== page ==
Are We “Made of Sugar Candy”?

(p. 11) Less a conventional history than an extended polemic, “Capitalism in America: A History,” by Greenspan and Adrian Wooldridge, a columnist and editor for The Economist, explores and ultimately celebrates the Austrian economist Joseph Schumpeter’s concept of “creative destruction,” which the authors describe as a “perennial gale” that “uproots businesses — and lives — but that, in the process, creates a more productive economy.”

. . .

. . . , Greenspan’s admiration for the rugged individualists who populate the novels of Ayn Rand (who merits a nod in this history) and the frontier spirit that animated America’s early development shows no sign of weakening as Greenspan has aged. He and Wooldridge lament that Americans are “losing the rugged pioneering spirit” that once defined them and mock the “trigger warnings” and “safe spaces” that now obsess academia.

The authors quote Winston Churchill: “We have not journeyed across the centuries, across the oceans, across the mountains, across the prairies, because we are made of sugar candy.” But now, they conclude, “sugar candy people are everywhere.”

Their prescription for American renewal — reining in entitlements, instituting fiscal responsibility and limited government, deregulating, focusing on education and opportunity, and above all fostering a fierceness in the face of creative destruction — was Republican orthodoxy not so long ago. Before the Great Recession it was embraced by most Democrats as well, and more recently by President Bill Clinton, the recipient of glowing praise in these pages.

No longer. “Capitalism in America,” in both its interpretation of economic history and its recipe for revival, is likely to offend the dominant Trump wing of the Republican Party and the resurgent left among Democrats. It’s not clear who, if anyone, will pick up the Greenspan torch.

For the full review, see:

James B. Stewart. “Creative Destruction.” The New York Times Book Review (Sunday, Nov. 4, 2018): 11.

(Note: ellipses added.)

(Note: the online version of the review has the date Nov. 2, 2018, and has the title “Alan Greenspan’s Ode to Creative Destruction.”)

The book under review, is:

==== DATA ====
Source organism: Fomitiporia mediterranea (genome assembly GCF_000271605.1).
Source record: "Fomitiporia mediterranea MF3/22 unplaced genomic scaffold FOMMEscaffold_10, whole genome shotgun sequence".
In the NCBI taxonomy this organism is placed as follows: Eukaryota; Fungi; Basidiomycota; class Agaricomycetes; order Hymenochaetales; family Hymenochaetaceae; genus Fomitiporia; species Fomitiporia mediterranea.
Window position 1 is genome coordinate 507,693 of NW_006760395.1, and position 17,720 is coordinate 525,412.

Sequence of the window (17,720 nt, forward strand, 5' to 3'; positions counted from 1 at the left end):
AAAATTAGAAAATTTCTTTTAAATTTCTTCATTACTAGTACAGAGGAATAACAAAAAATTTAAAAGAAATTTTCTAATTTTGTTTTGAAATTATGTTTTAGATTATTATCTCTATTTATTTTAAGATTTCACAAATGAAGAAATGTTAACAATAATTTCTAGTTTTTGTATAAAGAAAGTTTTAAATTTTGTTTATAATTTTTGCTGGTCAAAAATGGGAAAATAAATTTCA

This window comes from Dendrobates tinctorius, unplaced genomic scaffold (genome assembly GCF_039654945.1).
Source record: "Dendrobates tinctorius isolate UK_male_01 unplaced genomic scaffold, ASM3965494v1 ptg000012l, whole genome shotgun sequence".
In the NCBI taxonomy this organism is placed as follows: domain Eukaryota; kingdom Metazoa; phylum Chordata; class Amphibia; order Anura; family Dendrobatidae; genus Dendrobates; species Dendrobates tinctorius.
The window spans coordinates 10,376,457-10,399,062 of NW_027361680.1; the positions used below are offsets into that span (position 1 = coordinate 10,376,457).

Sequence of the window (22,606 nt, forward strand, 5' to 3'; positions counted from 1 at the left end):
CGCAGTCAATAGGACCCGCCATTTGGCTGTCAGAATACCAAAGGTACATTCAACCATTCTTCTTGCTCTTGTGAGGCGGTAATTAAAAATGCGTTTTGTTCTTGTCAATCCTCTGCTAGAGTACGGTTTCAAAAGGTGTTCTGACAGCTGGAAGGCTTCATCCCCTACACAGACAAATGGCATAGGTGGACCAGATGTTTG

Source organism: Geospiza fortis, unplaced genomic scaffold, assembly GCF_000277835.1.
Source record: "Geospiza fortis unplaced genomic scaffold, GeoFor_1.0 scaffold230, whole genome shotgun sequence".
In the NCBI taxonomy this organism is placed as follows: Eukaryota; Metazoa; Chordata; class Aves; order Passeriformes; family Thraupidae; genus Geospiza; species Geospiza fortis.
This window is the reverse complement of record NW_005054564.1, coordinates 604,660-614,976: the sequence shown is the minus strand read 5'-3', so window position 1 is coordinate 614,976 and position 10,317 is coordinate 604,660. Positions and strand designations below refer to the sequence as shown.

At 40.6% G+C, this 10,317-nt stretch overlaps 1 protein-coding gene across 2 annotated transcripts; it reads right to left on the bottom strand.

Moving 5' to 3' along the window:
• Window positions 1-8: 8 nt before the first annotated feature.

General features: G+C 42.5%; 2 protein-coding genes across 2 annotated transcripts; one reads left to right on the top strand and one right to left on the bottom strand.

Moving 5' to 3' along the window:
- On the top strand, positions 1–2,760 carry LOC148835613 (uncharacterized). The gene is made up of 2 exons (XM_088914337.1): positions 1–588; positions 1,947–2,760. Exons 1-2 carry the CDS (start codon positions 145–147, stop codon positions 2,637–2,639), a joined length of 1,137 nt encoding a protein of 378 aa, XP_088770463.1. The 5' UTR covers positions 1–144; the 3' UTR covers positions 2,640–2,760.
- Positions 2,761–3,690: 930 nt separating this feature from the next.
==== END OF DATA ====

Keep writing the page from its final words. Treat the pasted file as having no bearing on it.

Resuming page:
Greenspan, Alan, and Adrian Wooldridge. Capitalism in America: A History. New York: Penguin Press, 2018.

Innovative Entrepreneurs Bring Prosperity to the Poor

(p. A17) As the economist Joseph Schumpeter observed: “The capitalist process, not by coincidence but by virtue of its mechanism, progressively raises the standard of life of the masses.”

For Schumpeter, entrepreneurs and the companies they found are the engines of wealth creation. This is what distinguishes capitalism from all previous forms of economic society and turned Marxism on its head, the parasitic capitalist becoming the innovative and beneficent entrepreneur. Since the 2008 crash, Schumpeter’s lessons have been overshadowed by Keynesian macroeconomics, in which the entrepreneurial function is reduced to a ghostly presence. As Schumpeter commented on John Maynard Keynes’s “General Theory” (1936), change–the outstanding feature of capitalism–was, in Keynes’s analysis, “assumed away.”

Progressive, ameliorative change is what poor people in poor countries need most of all. In “The Prosperity Paradox: How Innovation Can Lift Nations Out of Poverty,” Harvard Business School’s Clayton Christensen and co-authors Efosa Ojomo and Karen Dillon return the entrepreneur and innovation to the center stage of economic development and prosperity. The authors overturn the current foreign-aid development paradigm of externally imposed, predominantly government funded capital- and institution-building programs and replace it with a model of entrepreneur-led innovation. “It may sound counterintuitive,” the authors write, but “enduring prosperity for many countries will not come from fixing poverty. It will come from investing in innovations that create new markets within these countries.” This is the paradox of the book’s title.

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Bruce Yandle Offers Advance Praise for Openness to Creative Destruction

In writing Openness to Creative Destruction, Art Diamond has penned a timely and compelling discussion of innovative dynamism, words he chooses to describe the vital wealth-creating features of the US economy. As the book’s title suggests, Diamond, like Joseph Schumpeter before him, using lots of data and strong anecdotes, explains how innovation–the discovery and implementation of new products, services, and processes for providing them–drives prosperity. Dynamism, though not automatic but sometimes constrained by government regulation, relates to how growth, change and search for future equilibriums are features of US markets. A strongly written and deeply documented book, Openness deserves to be read by all who want a better understanding of how the US economy is performing now and how future performance can be improved.

Bruce Yandle, Dean Emeritus, Clemson University College of Business & Behavioral Science and Distinguished Adjunct Fellow, Mercatus Center at George Mason University.

Yandle’s advance praise is for:
Diamond, Arthur M., Jr. Openness to Creative Destruction: Sustaining Innovative Dynamism. New York: Oxford University Press, forthcoming June 2019.

Michael C. Munger Offers Advance Praise for Openness to Creative Destruction

Creative destruction is the mainspring that animates growth and prosperity. Few people fully understand creative destruction; fewer still can explain it. In this remarkable book, Diamond uses compelling stories and plain English to construct the case for creative destruction, extending Schumpeter’s deep insights into the 21st century.